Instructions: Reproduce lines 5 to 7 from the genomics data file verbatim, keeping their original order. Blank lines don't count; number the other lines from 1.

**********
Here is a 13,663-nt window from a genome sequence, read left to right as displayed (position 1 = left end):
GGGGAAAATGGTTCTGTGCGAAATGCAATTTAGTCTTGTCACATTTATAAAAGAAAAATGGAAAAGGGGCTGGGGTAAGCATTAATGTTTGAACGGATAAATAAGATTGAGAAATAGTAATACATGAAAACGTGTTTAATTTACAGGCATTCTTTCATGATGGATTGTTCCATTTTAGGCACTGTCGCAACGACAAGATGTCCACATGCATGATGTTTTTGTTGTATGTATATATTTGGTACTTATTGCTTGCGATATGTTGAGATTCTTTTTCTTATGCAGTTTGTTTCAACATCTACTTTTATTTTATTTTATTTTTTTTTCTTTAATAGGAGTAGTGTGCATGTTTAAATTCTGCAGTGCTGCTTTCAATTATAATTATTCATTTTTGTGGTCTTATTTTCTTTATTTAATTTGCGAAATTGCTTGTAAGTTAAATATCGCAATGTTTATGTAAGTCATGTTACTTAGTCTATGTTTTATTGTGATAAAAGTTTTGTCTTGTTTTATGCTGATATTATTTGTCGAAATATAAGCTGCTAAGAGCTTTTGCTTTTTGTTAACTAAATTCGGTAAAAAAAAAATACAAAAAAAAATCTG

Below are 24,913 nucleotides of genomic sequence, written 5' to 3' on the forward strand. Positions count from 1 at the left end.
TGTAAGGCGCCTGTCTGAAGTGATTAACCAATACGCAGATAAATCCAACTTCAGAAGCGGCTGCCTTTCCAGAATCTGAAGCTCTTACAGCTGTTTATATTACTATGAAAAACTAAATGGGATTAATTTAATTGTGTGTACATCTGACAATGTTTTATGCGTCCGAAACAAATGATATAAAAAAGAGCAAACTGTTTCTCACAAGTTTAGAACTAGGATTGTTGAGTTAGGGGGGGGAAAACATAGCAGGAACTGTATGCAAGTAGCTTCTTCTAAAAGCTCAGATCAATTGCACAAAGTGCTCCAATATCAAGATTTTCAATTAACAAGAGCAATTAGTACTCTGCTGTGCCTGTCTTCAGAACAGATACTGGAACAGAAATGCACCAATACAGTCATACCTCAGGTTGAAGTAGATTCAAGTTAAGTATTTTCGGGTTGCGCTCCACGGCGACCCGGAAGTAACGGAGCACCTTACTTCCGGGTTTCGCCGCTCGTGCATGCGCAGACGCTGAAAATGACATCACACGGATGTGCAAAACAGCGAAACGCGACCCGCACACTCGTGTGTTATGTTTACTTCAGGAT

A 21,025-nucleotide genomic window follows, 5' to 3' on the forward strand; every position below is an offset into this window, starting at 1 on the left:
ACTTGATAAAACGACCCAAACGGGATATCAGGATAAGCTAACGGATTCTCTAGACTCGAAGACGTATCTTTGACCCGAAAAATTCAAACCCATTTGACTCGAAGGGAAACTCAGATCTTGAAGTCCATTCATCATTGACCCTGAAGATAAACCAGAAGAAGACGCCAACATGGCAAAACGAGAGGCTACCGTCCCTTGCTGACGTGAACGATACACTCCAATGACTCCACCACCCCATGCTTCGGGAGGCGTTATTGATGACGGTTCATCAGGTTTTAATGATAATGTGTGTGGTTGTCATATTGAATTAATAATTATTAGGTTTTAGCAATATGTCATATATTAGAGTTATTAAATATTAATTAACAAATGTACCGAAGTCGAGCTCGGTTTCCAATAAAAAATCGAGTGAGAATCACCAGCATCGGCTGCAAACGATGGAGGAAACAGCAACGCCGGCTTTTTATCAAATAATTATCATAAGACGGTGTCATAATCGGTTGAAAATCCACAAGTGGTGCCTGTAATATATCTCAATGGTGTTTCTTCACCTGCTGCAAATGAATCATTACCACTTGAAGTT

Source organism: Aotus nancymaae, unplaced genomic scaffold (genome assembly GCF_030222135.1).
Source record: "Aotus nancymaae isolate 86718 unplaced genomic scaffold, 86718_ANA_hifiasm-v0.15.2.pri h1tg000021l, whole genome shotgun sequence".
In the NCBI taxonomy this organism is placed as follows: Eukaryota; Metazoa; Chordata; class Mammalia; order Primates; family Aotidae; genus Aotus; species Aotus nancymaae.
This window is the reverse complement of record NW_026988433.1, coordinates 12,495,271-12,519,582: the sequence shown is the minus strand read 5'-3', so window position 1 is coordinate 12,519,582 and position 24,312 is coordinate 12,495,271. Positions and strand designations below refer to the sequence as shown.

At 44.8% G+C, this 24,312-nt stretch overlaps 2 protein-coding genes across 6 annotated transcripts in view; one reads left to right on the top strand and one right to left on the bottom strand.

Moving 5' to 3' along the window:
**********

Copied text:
A 21,025-nucleotide genomic window follows, 5' to 3' on the forward strand; every position below is an offset into this window, starting at 1 on the left:
ACTTGATAAAACGACCCAAACGGGATATCAGGATAAGCTAACGGATTCTCTAGACTCGAAGACGTATCTTTGACCCGAAAAATTCAAACCCATTTGACTCGAAGGGAAACTCAGATCTTGAAGTCCATTCATCATTGACCCTGAAGATAAACCAGAAGAAGACGCCAACATGGCAAAACGAGAGGCTACCGTCCCTTGCTGACGTGAACGATACACTCCAATGACTCCACCACCCCATGCTTCGGGAGGCGTTATTGATGACGGTTCATCAGGTTTTAATGATAATGTGTGTGGTTGTCATATTGAATTAATAATTATTAGGTTTTAGCAATATGTCATATATTAGAGTTATTAAATATTAATTAACAAATGTACCGAAGTCGAGCTCGGTTTCCAATAAAAAATCGAGTGAGAATCACCAGCATCGGCTGCAAACGATGGAGGAAACAGCAACGCCGGCTTTTTATCAAATAATTATCATAAGACGGTGTCATAATCGGTTGAAAATCCACAAGTGGTGCCTGTAATATATCTCAATGGTGTTTCTTCACCTGCTGCAAATGAATCATTACCACTTGAAGTT

Source organism: Aotus nancymaae, unplaced genomic scaffold (genome assembly GCF_030222135.1).